Fishing Chokoloskee, Everglades National park with David McCleaf, Fly fishing Tarpon Snook and Alligator.

Note: This will be my first of hopefully many “Destination” type report. Destination report is my idea of giving readers as much detail as possible about what’s important to the fisherman if they decide to travel there themselves. From what I have read, I feel many travel website does not cater to the fisherman. So it will be kind of a fishing report/travel suggestions for the fisherman. You know things like..

-can I park my boat at this hotel
-how far is it to fishing grounds
-Where do I eat? is the food good? is the food cheap?
-Where do I get fuel?
-Where do I launch?
-What kind of gear should I bring?
-What kind of lure? What kind of fly?

I will do my best to share information like, boat ramps, lodging, food, what kind of fishing to expect that time of year, recommended gear and apparel to optimize your fishing fishing adventure. If you don’t want to do the work or has traveled from out of state and don’t have a boat and gear with you. I will have recommended guides that I’ve fished with. This list is long but I’ll do my best to cover most of it. I can’t put up all the information in one edit so book mark or check back on this report as I add and share many of the experiences.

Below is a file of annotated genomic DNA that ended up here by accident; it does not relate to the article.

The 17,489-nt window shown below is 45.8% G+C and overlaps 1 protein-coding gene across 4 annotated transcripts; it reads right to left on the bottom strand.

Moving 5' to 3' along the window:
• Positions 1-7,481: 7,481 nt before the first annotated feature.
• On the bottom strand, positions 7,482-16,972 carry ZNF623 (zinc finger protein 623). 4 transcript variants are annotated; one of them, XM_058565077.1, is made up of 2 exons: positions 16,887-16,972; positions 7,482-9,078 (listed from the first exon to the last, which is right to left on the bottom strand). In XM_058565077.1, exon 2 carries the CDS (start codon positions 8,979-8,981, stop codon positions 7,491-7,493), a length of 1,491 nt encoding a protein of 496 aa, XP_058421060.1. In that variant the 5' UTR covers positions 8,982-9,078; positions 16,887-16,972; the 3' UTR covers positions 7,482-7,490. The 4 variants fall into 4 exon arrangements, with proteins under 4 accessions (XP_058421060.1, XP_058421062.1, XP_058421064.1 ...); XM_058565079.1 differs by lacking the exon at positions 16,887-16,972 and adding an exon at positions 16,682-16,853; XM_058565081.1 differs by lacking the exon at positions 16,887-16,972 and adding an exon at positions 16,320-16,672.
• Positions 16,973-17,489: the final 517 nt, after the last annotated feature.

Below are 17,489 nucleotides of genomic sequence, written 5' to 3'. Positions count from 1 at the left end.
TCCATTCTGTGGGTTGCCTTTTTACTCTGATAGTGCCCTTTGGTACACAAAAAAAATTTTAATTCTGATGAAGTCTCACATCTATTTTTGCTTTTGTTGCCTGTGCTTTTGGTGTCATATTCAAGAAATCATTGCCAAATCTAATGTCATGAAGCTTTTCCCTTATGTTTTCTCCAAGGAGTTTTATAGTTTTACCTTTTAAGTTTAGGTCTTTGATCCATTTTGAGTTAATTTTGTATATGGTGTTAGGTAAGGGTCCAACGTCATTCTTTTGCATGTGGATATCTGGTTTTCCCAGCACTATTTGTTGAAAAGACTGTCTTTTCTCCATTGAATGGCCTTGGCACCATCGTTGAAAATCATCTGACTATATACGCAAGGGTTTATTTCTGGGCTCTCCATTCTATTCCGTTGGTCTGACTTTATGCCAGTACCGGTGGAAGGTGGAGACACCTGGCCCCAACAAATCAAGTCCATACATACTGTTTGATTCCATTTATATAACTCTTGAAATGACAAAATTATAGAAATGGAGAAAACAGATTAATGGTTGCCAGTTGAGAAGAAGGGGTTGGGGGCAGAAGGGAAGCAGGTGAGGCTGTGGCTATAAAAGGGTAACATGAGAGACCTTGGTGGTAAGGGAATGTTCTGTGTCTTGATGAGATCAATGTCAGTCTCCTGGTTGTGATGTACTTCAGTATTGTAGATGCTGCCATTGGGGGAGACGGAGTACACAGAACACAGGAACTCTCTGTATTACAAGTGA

Dec 20th 2009:

Towing the ECC Caimen, I drove down the night before to meet up with my old buddy David McCeaf down in Fort Myers Florida.  We met up with another old buddy of mine and another MIA Saltyshores contributor Rick DePaiva for dinner at the Ale house next to Basspro on exit 128 on I-75. (btw: for the price of $8.95 can’t beat the crab and shrimp quesadillas).  After some catching up and a couple of Miller light we made our way back to David’s place to rest and pack for tomorrow’s adventure.

I say adventure because it’s always and adventure fishing Chokoloskee .  It’s near the Everglades National park and it’s pretty remote as remote can be when you’re fishing Florida. If you look at the Google map you can see there’s like  thousands of small island, coves, estuaries easily getting you lost if you’re not paying attention. So if you are planning on heading down there I suggest a GPS and this time of year(winter) a shallow draft fishing vessel.


View Larger Map

David and I showed up at the ramp about 8:30am. Since it was going to be cold this morning there was no hurry to be there 1st light. Florida fish are use to the warmth most of the time, so when’s cold many times it takes a bit for the fish to get active. Loaded with food and drinks for the afternoon, we launched the boat and started to heading south.(I brought along a extra 6 gallons just in case we ran out of gas). I also made sure my gps was working well before leaving the house. This is very important down there if you’re not good at reading maps. Once you spin around and loose your bearings everything looks the same.

Today we wanted to just explore. I didn’t want to revisit any place I’ve fished before.(believe there’s lots of it down there) David and I looked at google map the day before and just picked a few places we wanted to check out. There were some disappointments but some were really really good. Lots of dead ends and over grown mangroves blocking out way. We ran for almost 1.5 hour before we even started to fish our first spot. Besides fishing the same area over and over gets a bit boring to fish and to read about.